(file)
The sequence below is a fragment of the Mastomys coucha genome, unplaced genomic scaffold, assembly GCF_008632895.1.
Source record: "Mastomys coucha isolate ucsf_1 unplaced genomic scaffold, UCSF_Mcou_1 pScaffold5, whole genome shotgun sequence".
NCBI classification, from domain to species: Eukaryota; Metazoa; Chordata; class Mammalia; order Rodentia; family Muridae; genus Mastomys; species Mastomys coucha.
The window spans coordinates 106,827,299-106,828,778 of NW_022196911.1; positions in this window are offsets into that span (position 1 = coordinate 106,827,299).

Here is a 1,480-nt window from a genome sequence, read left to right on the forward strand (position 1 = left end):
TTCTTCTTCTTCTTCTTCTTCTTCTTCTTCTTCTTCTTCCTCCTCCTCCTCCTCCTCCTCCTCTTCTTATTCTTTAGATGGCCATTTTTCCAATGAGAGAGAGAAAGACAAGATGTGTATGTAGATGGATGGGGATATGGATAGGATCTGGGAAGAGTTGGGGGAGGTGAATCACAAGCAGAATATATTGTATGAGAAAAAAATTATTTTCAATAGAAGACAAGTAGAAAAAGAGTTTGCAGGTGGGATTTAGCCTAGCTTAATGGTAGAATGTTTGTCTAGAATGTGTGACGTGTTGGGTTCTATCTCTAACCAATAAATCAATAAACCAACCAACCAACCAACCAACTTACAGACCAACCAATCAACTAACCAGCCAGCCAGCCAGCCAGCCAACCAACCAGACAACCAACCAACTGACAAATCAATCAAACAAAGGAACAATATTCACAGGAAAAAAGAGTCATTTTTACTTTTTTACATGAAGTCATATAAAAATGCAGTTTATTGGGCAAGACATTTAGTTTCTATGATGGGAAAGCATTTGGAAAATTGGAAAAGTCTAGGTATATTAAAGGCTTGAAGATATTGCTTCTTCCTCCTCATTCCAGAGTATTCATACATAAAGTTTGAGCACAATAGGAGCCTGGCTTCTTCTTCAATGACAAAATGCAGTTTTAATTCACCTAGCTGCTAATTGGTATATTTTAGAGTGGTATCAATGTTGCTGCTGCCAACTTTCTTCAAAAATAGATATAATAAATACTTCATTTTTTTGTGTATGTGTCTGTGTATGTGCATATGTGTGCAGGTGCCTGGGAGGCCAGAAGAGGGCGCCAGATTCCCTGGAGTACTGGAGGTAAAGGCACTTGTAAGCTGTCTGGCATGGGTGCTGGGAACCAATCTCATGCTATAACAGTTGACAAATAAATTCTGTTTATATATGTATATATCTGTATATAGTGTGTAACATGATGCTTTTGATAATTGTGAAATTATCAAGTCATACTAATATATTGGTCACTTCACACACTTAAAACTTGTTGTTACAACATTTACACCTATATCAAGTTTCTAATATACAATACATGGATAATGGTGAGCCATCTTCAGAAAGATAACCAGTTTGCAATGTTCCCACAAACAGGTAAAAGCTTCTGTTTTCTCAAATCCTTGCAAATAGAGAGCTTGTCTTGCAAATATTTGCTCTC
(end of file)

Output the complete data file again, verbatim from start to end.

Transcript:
The sequence below is a fragment of the Mastomys coucha genome, unplaced genomic scaffold, assembly GCF_008632895.1.
Source record: "Mastomys coucha isolate ucsf_1 unplaced genomic scaffold, UCSF_Mcou_1 pScaffold5, whole genome shotgun sequence".
NCBI classification, from domain to species: Eukaryota; Metazoa; Chordata; class Mammalia; order Rodentia; family Muridae; genus Mastomys; species Mastomys coucha.
The window spans coordinates 106,827,299-106,828,778 of NW_022196911.1; positions in this window are offsets into that span (position 1 = coordinate 106,827,299).

Here is a 1,480-nt window from a genome sequence, read left to right on the forward strand (position 1 = left end):
TTCTTCTTCTTCTTCTTCTTCTTCTTCTTCTTCTTCTTCCTCCTCCTCCTCCTCCTCCTCCTCTTCTTATTCTTTAGATGGCCATTTTTCCAATGAGAGAGAGAAAGACAAGATGTGTATGTAGATGGATGGGGATATGGATAGGATCTGGGAAGAGTTGGGGGAGGTGAATCACAAGCAGAATATATTGTATGAGAAAAAAATTATTTTCAATAGAAGACAAGTAGAAAAAGAGTTTGCAGGTGGGATTTAGCCTAGCTTAATGGTAGAATGTTTGTCTAGAATGTGTGACGTGTTGGGTTCTATCTCTAACCAATAAATCAATAAACCAACCAACCAACCAACCAACTTACAGACCAACCAATCAACTAACCAGCCAGCCAGCCAGCCAGCCAACCAACCAGACAACCAACCAACTGACAAATCAATCAAACAAAGGAACAATATTCACAGGAAAAAAGAGTCATTTTTACTTTTTTACATGAAGTCATATAAAAATGCAGTTTATTGGGCAAGACATTTAGTTTCTATGATGGGAAAGCATTTGGAAAATTGGAAAAGTCTAGGTATATTAAAGGCTTGAAGATATTGCTTCTTCCTCCTCATTCCAGAGTATTCATACATAAAGTTTGAGCACAATAGGAGCCTGGCTTCTTCTTCAATGACAAAATGCAGTTTTAATTCACCTAGCTGCTAATTGGTATATTTTAGAGTGGTATCAATGTTGCTGCTGCCAACTTTCTTCAAAAATAGATATAATAAATACTTCATTTTTTTGTGTATGTGTCTGTGTATGTGCATATGTGTGCAGGTGCCTGGGAGGCCAGAAGAGGGCGCCAGATTCCCTGGAGTACTGGAGGTAAAGGCACTTGTAAGCTGTCTGGCATGGGTGCTGGGAACCAATCTCATGCTATAACAGTTGACAAATAAATTCTGTTTATATATGTATATATCTGTATATAGTGTGTAACATGATGCTTTTGATAATTGTGAAATTATCAAGTCATACTAATATATTGGTCACTTCACACACTTAAAACTTGTTGTTACAACATTTACACCTATATCAAGTTTCTAATATACAATACATGGATAATGGTGAGCCATCTTCAGAAAGATAACCAGTTTGCAATGTTCCCACAAACAGGTAAAAGCTTCTGTTTTCTCAAATCCTTGCAAATAGAGAGCTTGTCTTGCAAATATTTGCTCTC